Amateur Accidents

Why do homebuilts and their pilots come to harm so often? Peter looks at a variety of accidents and spots some alarming trends.

As homebuilt airplanes become more and more numerous, they naturally figure more prominently in the accident statistics. As you might expect, they are more prone to accidents arising from design or construction errors than certified airplanes are. A look at their fatal accidents for a single month-July, 2001-reveals this pattern and others as well.

The first accident occurred on July 2nd. A Challenger II, a tandem two-seat ultralight of Seabee-like configuration, with a high wing and engine and a low boom supporting the empennage, struck trees during an attempted return to the airport when its engine failed shortly after takeoff. The pilot had flown the airplane very little-reportedly only two hours in the past year, and not at all within the past three or four months. Although it had been registered, the N-number was not painted on the airplane, and the required data plate was also absent. According to FAA records, in fact, it had never been licensed.

A witness to the accident, who had flown the airplane himself, said that when he flew it it had had a "severe yaw problem," and he had been afraid to fly it again. Poor directional stability is a known characteristic of the Challenger II with doors in place; it requires a good deal of attention to the rudder. The owner had added some vertical stabilizer area and a trim tab and had removed the doors, having been advised that doing so would alleviate the directional stability problem. The reason for the engine failure could not be found, but the pattern of the accident was classic enough; turnbacks with insufficient altitude have claimed the lives of countless pilots. The NTSB attributed the accident to the 100-hour pilot's lack of familiarity with the airplane.

On July 14th, a Mohawk 1, an ultralight whose configuration is similar to that of a Taylorcraft, crashed on its first flight with the owner at the controls. Another pilot had flown the airplane around the pattern earlier, but, finding the elevator extremely sensitive and the rudder ineffective, he returned to report that it was "OK for taxi, but not safe to fly." The owner then went out to taxi it and apparently became airborne inadvertently. He stalled and spun about half a mile from the airstrip.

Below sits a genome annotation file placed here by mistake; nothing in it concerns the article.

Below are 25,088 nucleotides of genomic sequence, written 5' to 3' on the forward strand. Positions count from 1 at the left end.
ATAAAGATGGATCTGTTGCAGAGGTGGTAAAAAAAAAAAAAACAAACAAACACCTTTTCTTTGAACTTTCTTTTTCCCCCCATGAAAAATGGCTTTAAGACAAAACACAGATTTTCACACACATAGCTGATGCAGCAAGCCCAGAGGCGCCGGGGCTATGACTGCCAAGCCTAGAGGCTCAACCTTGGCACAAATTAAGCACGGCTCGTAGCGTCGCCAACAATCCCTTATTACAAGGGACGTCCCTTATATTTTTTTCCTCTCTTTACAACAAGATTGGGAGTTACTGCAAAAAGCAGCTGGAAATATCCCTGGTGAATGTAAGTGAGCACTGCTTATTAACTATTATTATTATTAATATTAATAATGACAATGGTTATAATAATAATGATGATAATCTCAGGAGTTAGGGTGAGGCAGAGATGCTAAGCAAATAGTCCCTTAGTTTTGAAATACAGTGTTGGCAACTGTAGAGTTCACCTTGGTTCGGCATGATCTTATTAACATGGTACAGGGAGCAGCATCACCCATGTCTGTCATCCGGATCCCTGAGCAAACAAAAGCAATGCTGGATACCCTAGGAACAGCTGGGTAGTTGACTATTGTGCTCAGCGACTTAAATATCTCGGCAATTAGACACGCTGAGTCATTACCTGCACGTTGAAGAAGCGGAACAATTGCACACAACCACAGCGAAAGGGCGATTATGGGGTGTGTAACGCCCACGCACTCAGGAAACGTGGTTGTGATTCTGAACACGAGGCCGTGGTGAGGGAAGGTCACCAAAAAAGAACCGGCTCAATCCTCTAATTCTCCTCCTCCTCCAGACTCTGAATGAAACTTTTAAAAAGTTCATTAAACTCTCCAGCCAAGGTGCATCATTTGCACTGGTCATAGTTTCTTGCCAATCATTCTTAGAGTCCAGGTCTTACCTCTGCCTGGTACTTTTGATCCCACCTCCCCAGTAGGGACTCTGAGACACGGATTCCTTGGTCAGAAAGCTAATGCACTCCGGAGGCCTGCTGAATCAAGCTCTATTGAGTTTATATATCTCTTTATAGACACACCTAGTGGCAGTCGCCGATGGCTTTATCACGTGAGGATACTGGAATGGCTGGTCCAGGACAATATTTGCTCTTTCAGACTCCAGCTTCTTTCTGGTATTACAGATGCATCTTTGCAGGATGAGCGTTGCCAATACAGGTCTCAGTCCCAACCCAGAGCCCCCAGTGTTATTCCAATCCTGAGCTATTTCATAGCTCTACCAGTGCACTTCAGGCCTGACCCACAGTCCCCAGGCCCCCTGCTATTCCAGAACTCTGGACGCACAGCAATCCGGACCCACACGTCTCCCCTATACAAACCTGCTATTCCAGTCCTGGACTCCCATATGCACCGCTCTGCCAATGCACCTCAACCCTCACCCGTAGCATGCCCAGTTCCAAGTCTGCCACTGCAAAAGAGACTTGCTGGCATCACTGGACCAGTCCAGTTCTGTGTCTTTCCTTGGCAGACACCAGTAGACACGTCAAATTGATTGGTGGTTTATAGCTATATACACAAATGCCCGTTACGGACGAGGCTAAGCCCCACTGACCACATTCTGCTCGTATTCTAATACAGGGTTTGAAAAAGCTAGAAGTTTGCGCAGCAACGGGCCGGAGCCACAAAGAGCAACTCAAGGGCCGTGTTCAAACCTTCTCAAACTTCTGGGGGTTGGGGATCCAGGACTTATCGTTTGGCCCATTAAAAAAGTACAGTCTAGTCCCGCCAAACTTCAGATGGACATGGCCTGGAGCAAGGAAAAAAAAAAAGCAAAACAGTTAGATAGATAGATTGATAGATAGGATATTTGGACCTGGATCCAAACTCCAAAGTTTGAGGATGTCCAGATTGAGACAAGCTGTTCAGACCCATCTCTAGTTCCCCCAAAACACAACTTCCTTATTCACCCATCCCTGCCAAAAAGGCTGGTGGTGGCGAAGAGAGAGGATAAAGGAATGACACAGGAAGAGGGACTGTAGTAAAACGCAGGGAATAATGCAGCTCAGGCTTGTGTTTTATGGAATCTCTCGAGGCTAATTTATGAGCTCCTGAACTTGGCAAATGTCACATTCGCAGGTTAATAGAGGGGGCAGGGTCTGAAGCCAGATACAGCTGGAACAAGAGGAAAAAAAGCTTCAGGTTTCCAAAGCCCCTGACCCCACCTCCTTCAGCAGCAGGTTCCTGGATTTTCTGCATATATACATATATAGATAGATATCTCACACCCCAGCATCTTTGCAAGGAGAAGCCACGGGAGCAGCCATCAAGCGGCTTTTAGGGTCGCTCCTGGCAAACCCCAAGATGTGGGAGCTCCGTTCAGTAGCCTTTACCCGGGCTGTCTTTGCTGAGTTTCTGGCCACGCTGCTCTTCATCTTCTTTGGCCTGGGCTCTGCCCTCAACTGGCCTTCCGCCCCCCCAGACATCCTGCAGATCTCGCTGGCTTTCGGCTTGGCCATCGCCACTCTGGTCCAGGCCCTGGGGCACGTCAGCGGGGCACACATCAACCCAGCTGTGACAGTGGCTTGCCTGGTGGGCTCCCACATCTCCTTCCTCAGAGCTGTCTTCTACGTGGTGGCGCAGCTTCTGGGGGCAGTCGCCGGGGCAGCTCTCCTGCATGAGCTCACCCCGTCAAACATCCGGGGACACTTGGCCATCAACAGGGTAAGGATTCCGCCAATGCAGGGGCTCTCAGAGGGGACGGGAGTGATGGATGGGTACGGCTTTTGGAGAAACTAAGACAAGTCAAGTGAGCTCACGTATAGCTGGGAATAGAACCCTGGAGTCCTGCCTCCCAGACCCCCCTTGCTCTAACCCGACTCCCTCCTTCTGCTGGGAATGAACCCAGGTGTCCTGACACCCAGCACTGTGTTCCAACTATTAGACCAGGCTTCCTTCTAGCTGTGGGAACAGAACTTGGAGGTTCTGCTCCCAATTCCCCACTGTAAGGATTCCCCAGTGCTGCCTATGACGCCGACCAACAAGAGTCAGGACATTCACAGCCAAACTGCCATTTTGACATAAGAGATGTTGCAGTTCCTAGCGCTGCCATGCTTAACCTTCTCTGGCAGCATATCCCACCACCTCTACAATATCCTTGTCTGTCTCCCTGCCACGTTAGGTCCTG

On the same day, a commercial pilot died when the BD-5 he was flying struck the ground at high speed, apparently under control. The NTSB has not yet determined a probable cause of the accident, and few details are available. There was a witness, however, who was himself a pilot. He was driving down a highway when he saw the BD-5 cross in front of him in a climb, then turn back and head toward him, "moving really fast for its size." He noted that the airplane "weaved up and down, as well as left and right" as it approached. It struck the ground 50 yards in front of him, nose low and in a slight left turn, and immediately exploded.

Another accident for which a probable cause has not yet been determined involved a VariEze that crashed, with two aboard, near Palm Springs, California, on July 20th. The canard surface was missing from the debris field; it was located several days later half a mile from the accident site, having apparently separated from the airplane in flight.

On July 21st, a Kelly-D biplane lost its right upper wing panel while performing aerobatics that a witness characterized as "smooth" and probably not involving more than 3.5Gs. Examination of the wreckage revealed loose jam nuts on half a dozen bracing wires and an improperly glued wooden doubler on the wing spar, although it is not clear from the NTSB report whether what failed was the doubler or the spar itself. At the time of the accident, the airplane, which had been licensed in May, 2000, and had logged 60 hours, was for sale. The owner had bought the incomplete project in 1997 from another builder, who had begun it in 1984.

Two days later, another biplane, this one an 85 percent replica of a Curtiss FIIC-2 Goshawk, a vintage fighter and dive bomber, crashed. The airplane, which had never before flown, was equipped with a nine-cylinder, 280-hp Lycoming R-680 radial engine. Near the end of what was supposed to be a taxi test on the runway, the engine surged and the airplane became airborne, veered to the left, stalled and crashed, killing the front-seat builder-pilot. The rear-seat passenger, a 9,000-hour ATP, who survived, told investigators that he had had no intention of flying in the airplane, which in his opinion was unsafe because "the ailerons did not have full travel and … the strakes were hitting the flying wires." It appeared that the surging of the engine might have been due to a buildup of oil residue on the propeller governor drive shaft, which caused it to stick. Post-mortem examination of the pilot revealed residues of Tylenol and Benadryl in his blood. Benadryl was found by one medical study to have a more adverse effect on driving performance than alcohol. The NTSB report does not specify the amount of each substance needed to achieve similar results.

On July 24th, a Giles G-202, a competition aerobatic airplane, apparently stalled and spun while arriving at Wittman Field in Oshkosh for the big EAA fly-in commercially known as AirVenture. The pilot, who flew for a major airline and had nearly 22,000 hours, had previously owned a Pitts, had flown an Extra for a couple of hours before flying the Giles, and had logged 35 hours in the Giles. The NTSB cited as a factor his relative lack of familiarity with the airplane, although 35 hours seems like enough to create familiarity in a highly experienced pilot. A Luscombe pilot who had followed the Giles on the way into Wittman Field said that it was flying about 90 mph and was very nose high; but airplanes designed for inverted flight, with symmetrical airfoils and zero wing incidence, naturally appear nose-high when flying slowly, and 90 mph is not excessively slow for an airplane with as low a wing loading-probably around 15 pounds per square foot-as the Giles has when flown single-pilot.